Children who are exposed to metallic mercury vapors may develop a disorder known as acrodynia, or "pinks disease." The symptoms of this disorder include severe leg cramps; irritability; and abnormal redness of the skin, followed by peeling of the hands, nose, and soles of the feet. Itching, swelling, fever, fast heart rate, elevated blood pressure, excessive salivation or sweating, rashes, fretfulness, sleeplessness, and /or weakness may also be present. This disorder may also occur in teenagers and adults. Exposure to mercury vapors is more dangerous for children than for adults, because inhaled mercury vapors easily pass into the brain and nervous system of young children and may interfere with the development process. Exposure to high levels of mercury vapor can also cause lung, stomach, and intestinal damage. Death due to respiratory failure can result in cases of extreme exposures (3).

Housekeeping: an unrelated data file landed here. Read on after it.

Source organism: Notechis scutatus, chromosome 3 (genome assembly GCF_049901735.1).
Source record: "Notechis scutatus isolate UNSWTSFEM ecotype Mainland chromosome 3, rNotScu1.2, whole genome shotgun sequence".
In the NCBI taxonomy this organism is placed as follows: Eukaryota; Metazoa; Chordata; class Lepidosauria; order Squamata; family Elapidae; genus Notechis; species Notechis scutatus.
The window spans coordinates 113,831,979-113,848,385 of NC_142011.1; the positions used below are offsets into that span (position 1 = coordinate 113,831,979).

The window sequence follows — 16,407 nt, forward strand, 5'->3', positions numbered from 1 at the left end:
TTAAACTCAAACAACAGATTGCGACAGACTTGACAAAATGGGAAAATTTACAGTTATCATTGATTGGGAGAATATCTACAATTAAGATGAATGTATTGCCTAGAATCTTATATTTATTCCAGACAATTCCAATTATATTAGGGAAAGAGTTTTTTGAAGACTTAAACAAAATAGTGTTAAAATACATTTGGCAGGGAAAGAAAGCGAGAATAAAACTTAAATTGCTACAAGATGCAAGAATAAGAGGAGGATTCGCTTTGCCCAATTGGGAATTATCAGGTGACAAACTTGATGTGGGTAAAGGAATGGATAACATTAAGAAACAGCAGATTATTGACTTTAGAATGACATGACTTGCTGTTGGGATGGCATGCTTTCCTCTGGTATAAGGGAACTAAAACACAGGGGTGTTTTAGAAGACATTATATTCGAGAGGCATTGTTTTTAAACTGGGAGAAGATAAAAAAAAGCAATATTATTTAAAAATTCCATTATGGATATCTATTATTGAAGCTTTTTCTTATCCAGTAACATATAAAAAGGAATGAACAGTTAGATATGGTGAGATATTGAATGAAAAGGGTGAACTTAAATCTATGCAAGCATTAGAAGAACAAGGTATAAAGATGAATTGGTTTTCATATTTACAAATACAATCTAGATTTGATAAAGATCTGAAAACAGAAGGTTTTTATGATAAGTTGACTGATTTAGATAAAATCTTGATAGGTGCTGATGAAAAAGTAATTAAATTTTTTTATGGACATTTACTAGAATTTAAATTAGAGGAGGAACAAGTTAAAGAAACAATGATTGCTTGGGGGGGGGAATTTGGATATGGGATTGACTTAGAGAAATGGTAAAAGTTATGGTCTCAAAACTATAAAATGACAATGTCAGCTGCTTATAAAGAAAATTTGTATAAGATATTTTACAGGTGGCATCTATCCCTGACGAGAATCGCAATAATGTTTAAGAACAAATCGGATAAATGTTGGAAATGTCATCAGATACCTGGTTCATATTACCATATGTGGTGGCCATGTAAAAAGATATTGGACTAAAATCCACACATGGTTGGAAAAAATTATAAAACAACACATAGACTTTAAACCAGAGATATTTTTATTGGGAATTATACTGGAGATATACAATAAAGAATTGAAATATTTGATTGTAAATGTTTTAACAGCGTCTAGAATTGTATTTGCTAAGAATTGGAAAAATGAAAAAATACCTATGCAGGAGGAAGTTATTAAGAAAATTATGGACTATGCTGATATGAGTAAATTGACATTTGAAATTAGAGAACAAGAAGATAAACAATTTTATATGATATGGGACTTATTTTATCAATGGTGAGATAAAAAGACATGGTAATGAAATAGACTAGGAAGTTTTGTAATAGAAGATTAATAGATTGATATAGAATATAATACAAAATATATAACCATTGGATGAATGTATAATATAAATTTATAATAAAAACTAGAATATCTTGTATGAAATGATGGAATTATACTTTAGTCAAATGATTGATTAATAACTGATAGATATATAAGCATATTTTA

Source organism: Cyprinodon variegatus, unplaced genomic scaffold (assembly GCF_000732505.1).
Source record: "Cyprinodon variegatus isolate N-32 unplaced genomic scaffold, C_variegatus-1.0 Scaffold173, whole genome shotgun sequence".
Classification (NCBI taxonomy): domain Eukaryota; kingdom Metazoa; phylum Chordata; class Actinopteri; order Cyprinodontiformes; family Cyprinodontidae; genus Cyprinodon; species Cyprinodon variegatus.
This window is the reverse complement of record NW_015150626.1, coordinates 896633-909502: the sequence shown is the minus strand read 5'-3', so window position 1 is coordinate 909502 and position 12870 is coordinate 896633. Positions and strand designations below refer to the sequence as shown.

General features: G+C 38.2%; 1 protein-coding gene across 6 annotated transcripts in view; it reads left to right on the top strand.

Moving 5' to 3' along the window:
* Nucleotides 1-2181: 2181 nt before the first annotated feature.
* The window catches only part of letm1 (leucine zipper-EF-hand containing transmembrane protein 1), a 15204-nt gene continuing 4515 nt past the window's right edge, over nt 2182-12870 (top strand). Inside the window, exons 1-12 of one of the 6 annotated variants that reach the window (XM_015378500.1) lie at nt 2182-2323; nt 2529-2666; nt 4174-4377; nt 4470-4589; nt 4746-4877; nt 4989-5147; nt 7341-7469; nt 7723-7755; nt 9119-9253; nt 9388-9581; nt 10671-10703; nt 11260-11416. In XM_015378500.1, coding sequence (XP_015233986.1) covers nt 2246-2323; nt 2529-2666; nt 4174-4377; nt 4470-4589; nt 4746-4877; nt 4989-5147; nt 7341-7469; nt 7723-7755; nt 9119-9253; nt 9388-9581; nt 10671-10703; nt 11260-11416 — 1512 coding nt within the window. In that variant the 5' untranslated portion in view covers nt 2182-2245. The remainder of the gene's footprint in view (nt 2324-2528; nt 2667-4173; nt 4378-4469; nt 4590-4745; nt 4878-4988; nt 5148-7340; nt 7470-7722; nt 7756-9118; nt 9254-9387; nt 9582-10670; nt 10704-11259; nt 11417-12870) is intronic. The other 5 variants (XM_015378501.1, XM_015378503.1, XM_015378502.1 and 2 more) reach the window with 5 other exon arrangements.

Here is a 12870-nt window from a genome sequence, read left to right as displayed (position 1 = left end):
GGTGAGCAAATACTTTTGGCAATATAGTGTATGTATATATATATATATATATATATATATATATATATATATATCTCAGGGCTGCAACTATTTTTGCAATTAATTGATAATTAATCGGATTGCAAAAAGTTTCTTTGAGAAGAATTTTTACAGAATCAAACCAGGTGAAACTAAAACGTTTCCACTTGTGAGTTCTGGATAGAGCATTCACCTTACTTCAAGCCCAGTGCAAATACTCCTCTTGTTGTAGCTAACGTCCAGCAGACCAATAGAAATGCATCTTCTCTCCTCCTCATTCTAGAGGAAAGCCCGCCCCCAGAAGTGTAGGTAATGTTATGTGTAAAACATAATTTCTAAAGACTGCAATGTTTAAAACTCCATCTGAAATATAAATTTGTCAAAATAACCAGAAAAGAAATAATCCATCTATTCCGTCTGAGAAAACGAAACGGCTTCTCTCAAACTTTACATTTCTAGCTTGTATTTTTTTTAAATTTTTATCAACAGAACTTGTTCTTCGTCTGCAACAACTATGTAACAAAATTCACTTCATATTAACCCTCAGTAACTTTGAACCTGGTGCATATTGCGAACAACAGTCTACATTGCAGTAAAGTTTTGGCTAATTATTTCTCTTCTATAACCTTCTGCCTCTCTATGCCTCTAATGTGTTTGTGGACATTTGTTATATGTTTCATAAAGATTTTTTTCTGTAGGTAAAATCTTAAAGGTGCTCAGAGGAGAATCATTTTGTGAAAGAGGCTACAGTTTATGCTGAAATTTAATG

The initial measurements of mercury in air on November 6, 2001 indicated to MDCH that clinic service should be interrupted as soon as possible to mitigate exposure for the medical and clerical staff and patients, particularly young children and pregnant women.


At the time of the investigation, the Royal Oak Clinic was considered an urgent health hazard because of mercury vapor levels in breaking zones ranged from 5,000 to 60,000 ng/m3 and due to the presence of free flowing mercury beads on the floors that could be tracked to vehicles and homes. As a result of the remediation, the Royal Oak Clinic is currently classified as "no public health hazard" since all of the clearance tests indicate that mercury exposure is not presently occurring.